Dell's planned Force10 acquisition compliments and extends Dell's storage and server portfolio, especially as customers look at how to embrace cloud computing, said Dario Zamarian, vice president and general manager for Dell's networking business.

"It's very consistent with our strategy to own and develop our own intellectual property," Zamarian said.

There is no doubt that Force10 and its networking technology will be a key part of a solution play, Zamarian said. While some customers will continue looking for an open approach to data center architectures, others will find a converged solution with a single management framework more suited to their needs. "So there will be integration," he said.

Huawei Symantec, which this week introduced enterprise networking technology from parent company Huawei to the U.S. market, could eventually manage it along with its server and storage technology as a converged infrastructure offering.

NEXT: Building The Converged Infrastructure


Jun Xu, solutions architect for Huawei Symantec, said the Ethernet switch market is a crowded one, but one where his company can differentiate itself with a nearly complete line of enterprise infrastructure equipment as well as total solutions including networking, server, storage, and security products.

Xu said the company has a plan to integrate the management of its different products over time. "Huawei has an extensive software division of 7,000 software developers to do network management," he said.

The company is currently building a proof-of-concept lab to test the integration of its SAN and LAN switches and firewall security products, and is working to qualify its switches for a variety of solutions, Xu said.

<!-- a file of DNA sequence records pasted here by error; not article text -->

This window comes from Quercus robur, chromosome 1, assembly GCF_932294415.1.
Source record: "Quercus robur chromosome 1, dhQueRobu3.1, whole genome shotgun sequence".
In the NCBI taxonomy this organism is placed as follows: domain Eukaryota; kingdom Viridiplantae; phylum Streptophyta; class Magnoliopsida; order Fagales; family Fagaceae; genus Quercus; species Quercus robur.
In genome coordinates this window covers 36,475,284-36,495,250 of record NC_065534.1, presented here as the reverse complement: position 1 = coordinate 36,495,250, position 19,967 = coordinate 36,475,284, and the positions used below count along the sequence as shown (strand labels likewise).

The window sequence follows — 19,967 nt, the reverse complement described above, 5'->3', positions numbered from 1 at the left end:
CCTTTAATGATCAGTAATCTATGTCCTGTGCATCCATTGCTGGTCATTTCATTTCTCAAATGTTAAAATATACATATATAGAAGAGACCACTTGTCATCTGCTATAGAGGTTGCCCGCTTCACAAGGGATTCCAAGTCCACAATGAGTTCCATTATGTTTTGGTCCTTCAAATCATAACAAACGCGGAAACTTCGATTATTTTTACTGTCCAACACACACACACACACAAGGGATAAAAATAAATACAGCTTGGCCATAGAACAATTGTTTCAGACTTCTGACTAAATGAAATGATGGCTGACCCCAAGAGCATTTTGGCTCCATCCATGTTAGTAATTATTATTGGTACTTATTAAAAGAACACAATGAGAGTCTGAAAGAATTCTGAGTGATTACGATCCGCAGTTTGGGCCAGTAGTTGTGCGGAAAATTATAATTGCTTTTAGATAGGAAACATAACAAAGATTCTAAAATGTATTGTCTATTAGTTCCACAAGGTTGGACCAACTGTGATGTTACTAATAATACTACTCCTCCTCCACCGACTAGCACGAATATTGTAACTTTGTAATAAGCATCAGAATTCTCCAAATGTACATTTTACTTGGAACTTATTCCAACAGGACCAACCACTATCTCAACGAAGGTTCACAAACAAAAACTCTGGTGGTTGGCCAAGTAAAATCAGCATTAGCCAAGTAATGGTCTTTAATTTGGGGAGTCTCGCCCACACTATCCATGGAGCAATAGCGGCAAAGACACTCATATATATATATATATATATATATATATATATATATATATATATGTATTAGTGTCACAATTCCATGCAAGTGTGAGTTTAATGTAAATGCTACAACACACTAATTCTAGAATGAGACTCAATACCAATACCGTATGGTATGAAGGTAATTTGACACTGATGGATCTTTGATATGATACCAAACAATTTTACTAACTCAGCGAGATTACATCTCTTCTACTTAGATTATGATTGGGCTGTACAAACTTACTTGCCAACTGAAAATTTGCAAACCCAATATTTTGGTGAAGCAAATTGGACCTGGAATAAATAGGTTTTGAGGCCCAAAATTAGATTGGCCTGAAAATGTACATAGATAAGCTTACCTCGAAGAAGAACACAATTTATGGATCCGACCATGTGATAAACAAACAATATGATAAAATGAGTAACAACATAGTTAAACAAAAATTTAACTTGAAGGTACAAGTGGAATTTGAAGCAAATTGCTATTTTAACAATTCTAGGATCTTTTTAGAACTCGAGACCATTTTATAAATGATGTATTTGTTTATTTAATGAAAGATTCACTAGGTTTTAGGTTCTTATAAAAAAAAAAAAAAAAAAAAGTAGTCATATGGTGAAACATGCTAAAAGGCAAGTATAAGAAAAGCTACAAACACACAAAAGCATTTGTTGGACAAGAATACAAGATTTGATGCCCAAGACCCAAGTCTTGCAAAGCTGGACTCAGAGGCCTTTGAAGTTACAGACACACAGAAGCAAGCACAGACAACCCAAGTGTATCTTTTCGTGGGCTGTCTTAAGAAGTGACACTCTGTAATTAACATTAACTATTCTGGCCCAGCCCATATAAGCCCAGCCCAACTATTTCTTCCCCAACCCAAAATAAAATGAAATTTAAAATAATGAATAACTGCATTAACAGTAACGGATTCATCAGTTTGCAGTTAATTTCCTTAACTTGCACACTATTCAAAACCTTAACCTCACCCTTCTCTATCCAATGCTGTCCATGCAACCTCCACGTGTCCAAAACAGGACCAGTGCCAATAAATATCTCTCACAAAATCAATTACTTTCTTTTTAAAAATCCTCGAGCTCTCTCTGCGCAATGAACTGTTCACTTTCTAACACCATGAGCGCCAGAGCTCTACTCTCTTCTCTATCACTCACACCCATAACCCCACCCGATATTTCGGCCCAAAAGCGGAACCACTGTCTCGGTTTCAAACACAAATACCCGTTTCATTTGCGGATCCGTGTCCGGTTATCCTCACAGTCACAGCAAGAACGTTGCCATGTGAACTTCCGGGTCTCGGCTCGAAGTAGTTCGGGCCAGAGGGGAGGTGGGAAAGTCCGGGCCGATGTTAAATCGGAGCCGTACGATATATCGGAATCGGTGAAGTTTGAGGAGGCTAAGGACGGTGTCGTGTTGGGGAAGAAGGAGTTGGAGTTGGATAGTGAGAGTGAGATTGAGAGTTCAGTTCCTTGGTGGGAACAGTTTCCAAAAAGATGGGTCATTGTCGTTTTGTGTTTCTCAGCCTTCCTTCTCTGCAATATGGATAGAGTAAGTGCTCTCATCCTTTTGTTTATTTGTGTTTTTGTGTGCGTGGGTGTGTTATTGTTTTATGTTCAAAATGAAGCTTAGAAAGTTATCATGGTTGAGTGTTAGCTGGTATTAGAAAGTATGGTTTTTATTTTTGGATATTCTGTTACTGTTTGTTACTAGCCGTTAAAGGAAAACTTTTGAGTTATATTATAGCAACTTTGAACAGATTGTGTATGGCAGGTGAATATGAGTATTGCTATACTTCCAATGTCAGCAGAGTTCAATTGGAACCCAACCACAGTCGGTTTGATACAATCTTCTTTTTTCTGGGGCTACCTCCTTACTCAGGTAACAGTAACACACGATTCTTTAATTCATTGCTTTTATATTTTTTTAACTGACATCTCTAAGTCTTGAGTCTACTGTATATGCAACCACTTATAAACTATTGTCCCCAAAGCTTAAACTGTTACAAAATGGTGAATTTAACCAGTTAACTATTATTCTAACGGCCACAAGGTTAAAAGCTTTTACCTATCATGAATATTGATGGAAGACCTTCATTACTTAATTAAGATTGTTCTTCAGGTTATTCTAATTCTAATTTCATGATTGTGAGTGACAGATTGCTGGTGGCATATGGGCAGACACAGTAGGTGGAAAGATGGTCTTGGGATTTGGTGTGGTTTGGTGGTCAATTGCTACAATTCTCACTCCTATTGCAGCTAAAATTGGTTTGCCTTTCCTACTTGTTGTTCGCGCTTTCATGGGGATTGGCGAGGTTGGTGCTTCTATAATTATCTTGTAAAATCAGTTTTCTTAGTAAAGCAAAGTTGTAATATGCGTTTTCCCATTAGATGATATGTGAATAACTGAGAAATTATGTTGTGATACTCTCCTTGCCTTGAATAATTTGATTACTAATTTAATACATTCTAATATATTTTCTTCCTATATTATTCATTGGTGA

Intel is unique in the converged infrastructure market in that it partners, not competes, with the other vendors.

Intel processors sit in about 90 percent of the servers around the world in terms of units, and has in the last few years also had much success in penetrating the storage market with its chips, wrote Charles King, principal analyst at Pund-IT, in a recent report.

Fulcrum brings with it technology for building 10-Gbit Ethernet and 40-Gbit Ethernet products which in time could be integrated with its server and storage technologies, King wrote.

"Fulcrum should provide Intel many of the technologies required to develop and deliver a portfolio of highly integrated, optimized, end-to-end cloud solutions," he wrote. "That, in turn, will be of interest to Intel's traditional server, storage, and networking OEM partners. But it should also pique the curiosity of cloud service providers that prefer 'rolling their own' cloud systems."

Jamie Shepard, executive vice president of technology solutions at ICI, a Marlborough, Mass.-based solution provider and Cisco partner, said that companies like Dell and Huawei Symantec have the potential to be successful in the SMB part of the converged infrastructure market, which he defined as customers with up to $60 million in revenue.

However, while large companies could benefit from converged infrastructures in the long term, that is not likely to be the case for SMBs, Shepard said.

"There's a very short window for converged infrastructure for SMBs," he said. "Most of those SMBs will move to the cloud. They don't want to buy all that equipment. They want their IT managed as a service."